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Kinsale Insurance Co. v. Sky High Sports Concord LLC

United States District Court, E.D. California

May 24, 2017

KINSALE INSURANCE COMPANY, an Arkansas corporation, Plaintiff,
SKY HIGH SPORTS CONCORD LLC, a California and Nevada Limited Liability Company, SKY HIGH SPORTS NASHVILLE LLC, a Nevada and Tennessee Limited Liability Company, SKY HIGH SPORTS ONTARIO LLC, a California and Nevada Limited Liability Company, SKY HIGH SPORTS OPPORTUNITIES LLC, a California and Nevada Limited Liability Company, SKY HIGH SPORTS SACRAMENTO LLC, a California and Nevada Limited Liability Company, SKY HIGH SPORTS SANTA CLARA LLC, a California and Nevada Limited Liability Company, Defendants.



         In bringing this lawsuit, Kinsale Insurance Company (“Plaintiff”) seeks redress from Sky High Sports Opportunities LLC (“Opportunities”) and three Sky High Sports franchisees: Sky High Sports Santa Clara LLC, Sky High Sports Sacramento LLC, and Sky High Sports Concord LLC (“Ownership Companies”), (collectively “Defendants”).[1]FAC, ECF No. 35, at 1:24-2:5. Presently before the Court is Plaintiff's Motion for Summary Judgment (“Plaintiff's Motion”), which is premised on the contention that Plaintiff is entitled to recover unpaid insurance premiums and unreimbursed deductibles from Defendants. Pl.'s Mot., ECF No. 37; Pl.'s P & A Mot., ECF No. 37-1, at 3:14-18. Defendants filed an Opposition to Plaintiff's Motion, to which Plaintiff submitted a Reply. Defs.' Opp., ECF No. 51; Pl.'s Reply, ECF No. 53.

         For the reasons set forth below, the Court GRANTS in part and DENIES in part Plaintiff's Motion, ECF No. 37.[2]


         Defendants franchise and/or operate amusement centers with trampolines, foam pits, and snack bars at various locations across the United States. FAC ¶ 13. Plaintiff is an Arkansas corporation that provides, inter alia, commercial general liability insurance. Id. at ¶ 1.

         Most of the facts surrounding the present action are undisputed by the parties. Defs.' Opp. at 3:5-8; SUMF, ECF No. 53-2.[3] Plaintiff issued five total commercial general liability insurance policies (“Insurance Contracts”) to various Sky High entities between November 2, 2011 and September 21, 2013. Pl.'s P & A Mot. at 4:15-5:12; SUMF ¶ 13. Only two of these Insurance Contracts are at issue here: (1) the September 21, 2011 to September 21, 2012 Insurance Contract issued to Ownership Companies and Opportunities; and (2) the September 21, 2012 to September 21, 2013 Insurance Contract issued to Ownership Companies. FAC ¶ 14. Pursuant to the Insurance Contracts, Plaintiff was entitled to advance amounts within the applicable $25, 000 deductible threshold to satisfy insurance claims, and then seek reimbursement for these deductible payments from Defendants. Id. at ¶¶ 20, 22; SUMF ¶¶ 1, 24. Additionally, at the time the policies were issued, Defendants paid an insurance premium deposit, with the agreement that the final premium owed would be adjusted based on Defendants' gross sales figures. Pl.'s P & A Mot. at 7:19-27, 10:22-11:1; SUMF ¶ 54.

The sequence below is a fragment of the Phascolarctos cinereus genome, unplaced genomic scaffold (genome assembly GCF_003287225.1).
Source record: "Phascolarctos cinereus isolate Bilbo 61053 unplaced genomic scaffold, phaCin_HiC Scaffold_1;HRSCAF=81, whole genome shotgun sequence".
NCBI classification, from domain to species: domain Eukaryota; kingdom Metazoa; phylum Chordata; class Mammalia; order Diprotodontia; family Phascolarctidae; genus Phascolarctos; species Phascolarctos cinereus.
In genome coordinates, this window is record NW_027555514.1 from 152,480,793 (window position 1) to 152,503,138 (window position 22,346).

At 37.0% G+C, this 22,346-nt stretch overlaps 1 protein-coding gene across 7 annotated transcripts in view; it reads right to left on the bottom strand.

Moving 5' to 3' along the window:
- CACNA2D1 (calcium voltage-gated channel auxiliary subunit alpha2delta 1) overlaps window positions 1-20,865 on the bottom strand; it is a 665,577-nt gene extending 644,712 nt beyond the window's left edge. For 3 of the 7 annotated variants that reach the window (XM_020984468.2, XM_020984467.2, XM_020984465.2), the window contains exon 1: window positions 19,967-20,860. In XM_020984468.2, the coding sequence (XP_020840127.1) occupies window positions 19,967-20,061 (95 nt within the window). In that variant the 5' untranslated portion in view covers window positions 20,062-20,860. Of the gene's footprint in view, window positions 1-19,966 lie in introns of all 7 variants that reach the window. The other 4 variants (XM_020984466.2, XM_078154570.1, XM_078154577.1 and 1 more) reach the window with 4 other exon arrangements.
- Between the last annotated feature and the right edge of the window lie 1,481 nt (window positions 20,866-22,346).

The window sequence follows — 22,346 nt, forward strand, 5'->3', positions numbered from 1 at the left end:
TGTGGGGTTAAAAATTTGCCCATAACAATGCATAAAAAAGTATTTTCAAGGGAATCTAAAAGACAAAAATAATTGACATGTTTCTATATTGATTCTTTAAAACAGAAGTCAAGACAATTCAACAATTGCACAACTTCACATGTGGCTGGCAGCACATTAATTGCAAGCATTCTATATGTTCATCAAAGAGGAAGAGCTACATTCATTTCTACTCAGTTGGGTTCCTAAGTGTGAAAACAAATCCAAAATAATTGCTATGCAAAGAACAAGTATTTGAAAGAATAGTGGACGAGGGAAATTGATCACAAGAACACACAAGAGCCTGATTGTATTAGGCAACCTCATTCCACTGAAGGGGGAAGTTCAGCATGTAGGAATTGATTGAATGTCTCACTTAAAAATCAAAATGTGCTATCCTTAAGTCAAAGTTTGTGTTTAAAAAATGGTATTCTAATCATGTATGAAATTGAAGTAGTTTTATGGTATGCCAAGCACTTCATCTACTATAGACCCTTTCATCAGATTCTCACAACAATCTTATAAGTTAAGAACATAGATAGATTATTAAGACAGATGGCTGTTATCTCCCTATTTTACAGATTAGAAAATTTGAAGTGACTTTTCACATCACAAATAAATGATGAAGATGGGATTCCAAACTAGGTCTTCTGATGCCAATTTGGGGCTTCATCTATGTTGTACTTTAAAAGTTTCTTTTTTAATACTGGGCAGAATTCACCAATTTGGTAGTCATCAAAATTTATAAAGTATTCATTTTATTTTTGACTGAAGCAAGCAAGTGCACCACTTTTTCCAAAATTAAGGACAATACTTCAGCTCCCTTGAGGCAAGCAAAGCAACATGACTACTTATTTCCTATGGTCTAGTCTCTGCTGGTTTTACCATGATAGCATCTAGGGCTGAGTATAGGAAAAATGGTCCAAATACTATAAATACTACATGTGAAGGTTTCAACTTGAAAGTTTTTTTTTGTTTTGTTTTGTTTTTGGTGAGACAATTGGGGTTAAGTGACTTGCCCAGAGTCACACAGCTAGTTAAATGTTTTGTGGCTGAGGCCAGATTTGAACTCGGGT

To determine the final premium, Plaintiff was entitled to perform an audit of Defendants' finances at the end of each policy term. FAC ¶ 15; SUMF ¶¶ 17, 54. A dispute arose when Defendants refused to provide Plaintiff original financial ledgers after the coverage periods of the Insurance Contracts ended. FAC ¶ 16. This prevented Plaintiff from calculating Defendants' gross sales for the purpose of determining the insurance premiums owed. Id. Plaintiff filed a Complaint against Defendants on September 9, 2014, claiming that Defendants' actions were in breach of the audit provisions of the Insurance Contracts. FAC ¶ 17; Compl., ECF No. 1. Plaintiff subsequently filed a motion for summary judgment on the basis of that breach, (ECF No. 11), which the Court granted in part, by ordering an audit of Defendants' finances as stipulated in the Insurance Contracts. FAC ¶ 17; 2015 Order, ECF No. 21. Plaintiff's auditor commenced that audit in September of 2015, and concluded the following: (1) Ownership Companies owe $777, 372.00 in final premiums and $96, 211.76 in unreimbursed deductibles; and (2) Opportunities owes $350, 376.00 in final premiums and $69, 822.76 in unreimbursed deductibles. FAC ¶ 18; Pl.'s Am. Mot., ECF No. 39, at 2:4-20.